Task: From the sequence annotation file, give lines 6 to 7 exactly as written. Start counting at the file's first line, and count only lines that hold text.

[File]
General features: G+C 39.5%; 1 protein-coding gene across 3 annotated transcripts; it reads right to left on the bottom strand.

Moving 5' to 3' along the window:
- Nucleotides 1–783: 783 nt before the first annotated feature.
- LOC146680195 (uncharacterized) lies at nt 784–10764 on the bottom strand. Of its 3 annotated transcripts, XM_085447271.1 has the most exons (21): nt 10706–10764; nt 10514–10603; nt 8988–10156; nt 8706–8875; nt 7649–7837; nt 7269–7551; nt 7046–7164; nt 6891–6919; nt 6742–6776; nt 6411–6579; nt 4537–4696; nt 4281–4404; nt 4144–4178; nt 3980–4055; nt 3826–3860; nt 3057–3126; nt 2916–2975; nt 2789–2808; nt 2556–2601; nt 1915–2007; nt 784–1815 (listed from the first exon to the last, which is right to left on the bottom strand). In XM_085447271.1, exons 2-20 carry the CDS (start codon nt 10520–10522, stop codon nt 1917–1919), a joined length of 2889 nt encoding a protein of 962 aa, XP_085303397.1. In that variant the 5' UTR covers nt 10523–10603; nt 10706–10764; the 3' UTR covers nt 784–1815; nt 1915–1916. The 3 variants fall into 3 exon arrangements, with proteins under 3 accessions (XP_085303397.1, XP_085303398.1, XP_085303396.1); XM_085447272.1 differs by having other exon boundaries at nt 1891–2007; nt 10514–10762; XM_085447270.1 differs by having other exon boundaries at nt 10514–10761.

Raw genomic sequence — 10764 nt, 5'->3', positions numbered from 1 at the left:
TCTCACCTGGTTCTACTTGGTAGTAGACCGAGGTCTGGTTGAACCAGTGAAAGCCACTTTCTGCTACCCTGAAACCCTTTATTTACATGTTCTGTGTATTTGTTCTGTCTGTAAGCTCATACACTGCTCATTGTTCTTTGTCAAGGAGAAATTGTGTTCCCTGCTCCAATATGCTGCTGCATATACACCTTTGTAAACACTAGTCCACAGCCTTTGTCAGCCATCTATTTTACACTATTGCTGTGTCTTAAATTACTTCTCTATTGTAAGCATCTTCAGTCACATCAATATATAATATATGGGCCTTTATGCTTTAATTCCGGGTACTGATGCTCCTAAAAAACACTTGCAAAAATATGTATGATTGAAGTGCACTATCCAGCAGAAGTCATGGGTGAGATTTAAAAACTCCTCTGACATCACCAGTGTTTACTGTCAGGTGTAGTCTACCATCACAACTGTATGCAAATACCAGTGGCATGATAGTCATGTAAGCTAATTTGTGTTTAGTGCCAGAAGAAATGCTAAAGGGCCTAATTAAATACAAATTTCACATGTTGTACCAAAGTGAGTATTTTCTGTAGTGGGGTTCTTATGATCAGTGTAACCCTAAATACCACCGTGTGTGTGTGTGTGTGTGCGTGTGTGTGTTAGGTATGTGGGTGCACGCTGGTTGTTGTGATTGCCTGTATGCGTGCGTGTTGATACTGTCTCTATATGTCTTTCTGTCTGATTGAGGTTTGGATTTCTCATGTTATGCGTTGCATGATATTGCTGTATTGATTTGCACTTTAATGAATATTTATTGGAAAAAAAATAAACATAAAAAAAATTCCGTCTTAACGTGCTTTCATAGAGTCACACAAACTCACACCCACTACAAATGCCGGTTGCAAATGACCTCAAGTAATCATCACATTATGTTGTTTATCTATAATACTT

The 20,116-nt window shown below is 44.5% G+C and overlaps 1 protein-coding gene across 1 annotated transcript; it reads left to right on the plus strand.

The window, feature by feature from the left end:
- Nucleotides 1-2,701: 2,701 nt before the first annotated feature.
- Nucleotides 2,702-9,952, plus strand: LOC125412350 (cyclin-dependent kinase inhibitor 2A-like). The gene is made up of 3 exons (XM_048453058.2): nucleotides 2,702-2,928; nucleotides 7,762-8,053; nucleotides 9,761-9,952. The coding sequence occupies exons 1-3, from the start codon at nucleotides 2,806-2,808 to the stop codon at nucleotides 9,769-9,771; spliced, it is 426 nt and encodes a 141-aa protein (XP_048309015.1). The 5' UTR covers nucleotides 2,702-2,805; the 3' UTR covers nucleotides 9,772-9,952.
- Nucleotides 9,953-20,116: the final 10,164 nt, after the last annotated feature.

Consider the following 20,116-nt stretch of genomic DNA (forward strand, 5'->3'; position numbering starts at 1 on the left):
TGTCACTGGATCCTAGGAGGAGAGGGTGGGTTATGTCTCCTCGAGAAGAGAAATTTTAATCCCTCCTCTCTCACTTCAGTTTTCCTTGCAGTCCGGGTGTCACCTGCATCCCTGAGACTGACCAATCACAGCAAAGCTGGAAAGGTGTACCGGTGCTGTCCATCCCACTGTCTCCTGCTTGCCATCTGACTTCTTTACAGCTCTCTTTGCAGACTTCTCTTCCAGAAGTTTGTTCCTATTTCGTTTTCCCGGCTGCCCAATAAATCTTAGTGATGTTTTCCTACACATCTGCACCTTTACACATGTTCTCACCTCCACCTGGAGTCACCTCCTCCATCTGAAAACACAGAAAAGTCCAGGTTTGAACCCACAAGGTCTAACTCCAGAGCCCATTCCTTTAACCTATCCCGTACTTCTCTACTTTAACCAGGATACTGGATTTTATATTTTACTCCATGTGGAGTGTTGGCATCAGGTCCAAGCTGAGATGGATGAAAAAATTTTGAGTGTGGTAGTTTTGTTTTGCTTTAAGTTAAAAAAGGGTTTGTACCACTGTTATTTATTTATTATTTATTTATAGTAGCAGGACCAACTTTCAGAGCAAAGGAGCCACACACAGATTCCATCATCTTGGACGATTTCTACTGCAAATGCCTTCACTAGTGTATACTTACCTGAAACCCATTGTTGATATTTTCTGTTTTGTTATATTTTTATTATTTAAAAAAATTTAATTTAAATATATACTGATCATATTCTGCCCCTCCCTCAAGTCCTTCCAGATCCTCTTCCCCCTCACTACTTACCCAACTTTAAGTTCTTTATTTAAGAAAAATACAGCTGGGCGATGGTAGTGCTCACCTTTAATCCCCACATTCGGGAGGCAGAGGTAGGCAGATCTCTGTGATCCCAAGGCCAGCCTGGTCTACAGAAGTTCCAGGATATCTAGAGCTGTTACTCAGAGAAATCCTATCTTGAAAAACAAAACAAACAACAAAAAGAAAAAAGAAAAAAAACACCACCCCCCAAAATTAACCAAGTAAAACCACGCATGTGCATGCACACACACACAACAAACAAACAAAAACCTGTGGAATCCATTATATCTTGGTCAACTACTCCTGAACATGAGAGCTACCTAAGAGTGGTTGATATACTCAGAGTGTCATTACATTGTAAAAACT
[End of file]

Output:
TCTCACCTGGTTCTACTTGGTAGTAGACCGAGGTCTGGTTGAACCAGTGAAAGCCACTTTCTGCTACCCTGAAACCCTTTATTTACATGTTCTGTGTATTTGTTCTGTCTGTAAGCTCATACACTGCTCATTGTTCTTTGTCAAGGAGAAATTGTGTTCCCTGCTCCAATATGCTGCTGCATATACACCTTTGTAAACACTAGTCCACAGCCTTTGTCAGCCATCTATTTTACACTATTGCTGTGTCTTAAATTACTTCTCTATTGTAAGCATCTTCAGTCACATCAATATATAATATATGGGCCTTTATGCTTTAATTCCGGGTACTGATGCTCCTAAAAAACACTTGCAAAAATATGTATGATTGAAGTGCACTATCCAGCAGAAGTCATGGGTGAGATTTAAAAACTCCTCTGACATCACCAGTGTTTACTGTCAGGTGTAGTCTACCATCACAACTGTATGCAAATACCAGTGGCATGATAGTCATGTAAGCTAATTTGTGTTTAGTGCCAGAAGAAATGCTAAAGGGCCTAATTAAATACAAATTTCACATGTTGTACCAAAGTGAGTATTTTCTGTAGTGGGGTTCTTATGATCAGTGTAACCCTAAATACCACCGTGTGTGTGTGTGTGTGTGCGTGTGTGTGTTAGGTATGTGGGTGCACGCTGGTTGTTGTGATTGCCTGTATGCGTGCGTGTTGATACTGTCTCTATATGTCTTTCTGTCTGATTGAGGTTTGGATTTCTCATGTTATGCGTTGCATGATATTGCTGTATTGATTTGCACTTTAATGAATATTTATTGGAAAAAAAATAAACATAAAAAAAATTCCGTCTTAACGTGCTTTCATAGAGTCACACAAACTCACACCCACTACAAATGCCGGTTGCAAATGACCTCAAGTAATCATCACATTATGTTGTTTATCTATAATACTT

The 20,116-nt window shown below is 44.5% G+C and overlaps 1 protein-coding gene across 1 annotated transcript; it reads left to right on the plus strand.